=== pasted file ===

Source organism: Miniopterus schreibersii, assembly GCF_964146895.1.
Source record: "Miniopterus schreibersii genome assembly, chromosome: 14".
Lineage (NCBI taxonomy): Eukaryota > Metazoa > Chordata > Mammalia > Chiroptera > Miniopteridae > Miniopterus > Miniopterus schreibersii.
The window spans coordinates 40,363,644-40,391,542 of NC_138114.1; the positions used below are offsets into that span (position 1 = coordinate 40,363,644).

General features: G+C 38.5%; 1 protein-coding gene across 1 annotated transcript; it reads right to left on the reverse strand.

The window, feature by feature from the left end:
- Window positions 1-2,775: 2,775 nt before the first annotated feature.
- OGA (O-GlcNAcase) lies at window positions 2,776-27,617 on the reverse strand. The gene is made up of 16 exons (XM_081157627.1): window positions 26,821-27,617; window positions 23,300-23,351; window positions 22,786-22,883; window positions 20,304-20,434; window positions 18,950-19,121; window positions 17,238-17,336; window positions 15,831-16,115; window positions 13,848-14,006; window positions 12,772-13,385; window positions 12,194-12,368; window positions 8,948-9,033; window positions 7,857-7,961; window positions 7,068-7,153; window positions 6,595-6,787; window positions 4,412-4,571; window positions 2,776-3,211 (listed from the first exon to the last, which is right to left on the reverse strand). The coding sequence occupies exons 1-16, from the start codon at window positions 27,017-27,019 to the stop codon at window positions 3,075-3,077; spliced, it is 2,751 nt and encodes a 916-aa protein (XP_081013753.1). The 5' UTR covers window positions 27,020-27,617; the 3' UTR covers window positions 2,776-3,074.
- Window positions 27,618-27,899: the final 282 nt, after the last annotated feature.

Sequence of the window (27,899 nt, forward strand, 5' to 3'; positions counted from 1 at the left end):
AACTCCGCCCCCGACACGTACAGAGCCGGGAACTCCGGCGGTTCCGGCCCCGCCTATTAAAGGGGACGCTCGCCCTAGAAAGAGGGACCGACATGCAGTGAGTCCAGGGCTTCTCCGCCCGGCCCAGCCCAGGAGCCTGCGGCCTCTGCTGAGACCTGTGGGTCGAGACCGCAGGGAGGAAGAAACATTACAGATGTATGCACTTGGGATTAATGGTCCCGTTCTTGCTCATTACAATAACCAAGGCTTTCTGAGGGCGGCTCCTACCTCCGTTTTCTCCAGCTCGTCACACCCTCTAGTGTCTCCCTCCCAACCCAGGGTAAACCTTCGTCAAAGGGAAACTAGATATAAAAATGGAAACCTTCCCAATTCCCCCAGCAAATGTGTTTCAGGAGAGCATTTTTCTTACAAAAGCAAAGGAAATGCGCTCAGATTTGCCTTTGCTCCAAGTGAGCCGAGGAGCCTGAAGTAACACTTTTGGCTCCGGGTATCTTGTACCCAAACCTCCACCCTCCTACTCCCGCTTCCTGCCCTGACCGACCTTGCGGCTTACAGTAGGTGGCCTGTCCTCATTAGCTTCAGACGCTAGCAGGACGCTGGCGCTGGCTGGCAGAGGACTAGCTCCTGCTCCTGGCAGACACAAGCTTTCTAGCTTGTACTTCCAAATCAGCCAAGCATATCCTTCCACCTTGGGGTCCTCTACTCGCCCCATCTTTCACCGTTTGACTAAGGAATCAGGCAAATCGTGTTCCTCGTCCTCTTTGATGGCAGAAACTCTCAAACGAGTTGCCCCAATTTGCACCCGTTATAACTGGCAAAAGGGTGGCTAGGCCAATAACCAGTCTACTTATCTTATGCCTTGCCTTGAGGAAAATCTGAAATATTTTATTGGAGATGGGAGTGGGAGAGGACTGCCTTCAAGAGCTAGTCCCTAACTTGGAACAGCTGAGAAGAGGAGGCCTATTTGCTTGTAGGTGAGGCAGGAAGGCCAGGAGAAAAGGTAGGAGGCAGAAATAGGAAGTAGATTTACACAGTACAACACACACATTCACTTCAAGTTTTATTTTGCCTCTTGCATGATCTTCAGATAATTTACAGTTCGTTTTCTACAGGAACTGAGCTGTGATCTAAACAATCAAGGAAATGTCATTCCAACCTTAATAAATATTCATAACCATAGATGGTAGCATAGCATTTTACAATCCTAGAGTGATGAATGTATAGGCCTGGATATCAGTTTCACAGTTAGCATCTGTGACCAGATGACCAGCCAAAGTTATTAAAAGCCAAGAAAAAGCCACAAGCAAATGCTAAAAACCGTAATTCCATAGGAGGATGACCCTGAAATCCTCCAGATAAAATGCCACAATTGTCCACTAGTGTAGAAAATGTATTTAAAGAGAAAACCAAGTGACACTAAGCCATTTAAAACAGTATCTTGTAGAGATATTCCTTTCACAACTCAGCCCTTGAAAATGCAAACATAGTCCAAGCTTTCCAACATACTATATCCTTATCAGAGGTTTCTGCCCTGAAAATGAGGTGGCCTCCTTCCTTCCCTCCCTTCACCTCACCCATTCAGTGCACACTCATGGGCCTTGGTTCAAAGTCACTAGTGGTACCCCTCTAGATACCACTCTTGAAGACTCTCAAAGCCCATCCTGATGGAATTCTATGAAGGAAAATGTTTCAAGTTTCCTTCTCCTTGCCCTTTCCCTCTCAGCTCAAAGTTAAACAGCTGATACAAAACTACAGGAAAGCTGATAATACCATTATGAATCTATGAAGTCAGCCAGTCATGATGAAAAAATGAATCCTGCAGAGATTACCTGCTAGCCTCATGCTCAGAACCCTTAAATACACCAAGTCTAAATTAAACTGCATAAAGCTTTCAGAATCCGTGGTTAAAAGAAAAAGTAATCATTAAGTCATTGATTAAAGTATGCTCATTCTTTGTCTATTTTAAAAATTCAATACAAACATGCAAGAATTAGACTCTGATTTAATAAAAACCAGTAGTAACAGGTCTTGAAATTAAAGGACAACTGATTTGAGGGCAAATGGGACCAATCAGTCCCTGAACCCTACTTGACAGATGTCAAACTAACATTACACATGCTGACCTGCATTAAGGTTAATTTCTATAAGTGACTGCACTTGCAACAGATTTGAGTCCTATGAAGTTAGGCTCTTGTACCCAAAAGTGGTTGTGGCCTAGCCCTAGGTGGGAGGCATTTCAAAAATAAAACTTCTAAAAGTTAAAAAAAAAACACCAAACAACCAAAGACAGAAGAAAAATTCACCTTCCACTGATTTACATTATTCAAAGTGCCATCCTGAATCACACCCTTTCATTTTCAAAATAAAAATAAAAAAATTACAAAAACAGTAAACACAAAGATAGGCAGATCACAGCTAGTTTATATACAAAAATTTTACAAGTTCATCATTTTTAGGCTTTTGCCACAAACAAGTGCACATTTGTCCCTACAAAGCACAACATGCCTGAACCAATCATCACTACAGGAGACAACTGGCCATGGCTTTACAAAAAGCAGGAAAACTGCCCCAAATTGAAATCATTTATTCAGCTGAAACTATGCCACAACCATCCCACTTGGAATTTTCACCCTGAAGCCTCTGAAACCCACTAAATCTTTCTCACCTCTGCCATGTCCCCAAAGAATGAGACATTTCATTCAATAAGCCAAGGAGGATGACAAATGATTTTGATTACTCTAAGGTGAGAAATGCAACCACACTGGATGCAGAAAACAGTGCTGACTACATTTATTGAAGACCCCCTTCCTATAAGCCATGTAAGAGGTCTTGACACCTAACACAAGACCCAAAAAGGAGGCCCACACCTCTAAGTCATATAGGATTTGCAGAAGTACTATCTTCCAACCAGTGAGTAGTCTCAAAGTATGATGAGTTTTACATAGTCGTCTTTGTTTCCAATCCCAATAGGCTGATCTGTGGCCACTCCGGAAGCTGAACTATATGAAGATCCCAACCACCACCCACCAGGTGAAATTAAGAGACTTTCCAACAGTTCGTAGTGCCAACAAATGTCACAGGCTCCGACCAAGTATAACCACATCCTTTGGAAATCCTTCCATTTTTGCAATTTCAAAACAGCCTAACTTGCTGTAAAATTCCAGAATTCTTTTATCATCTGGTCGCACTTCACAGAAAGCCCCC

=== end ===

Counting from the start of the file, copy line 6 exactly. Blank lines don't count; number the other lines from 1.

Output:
The window, feature by feature from the left end: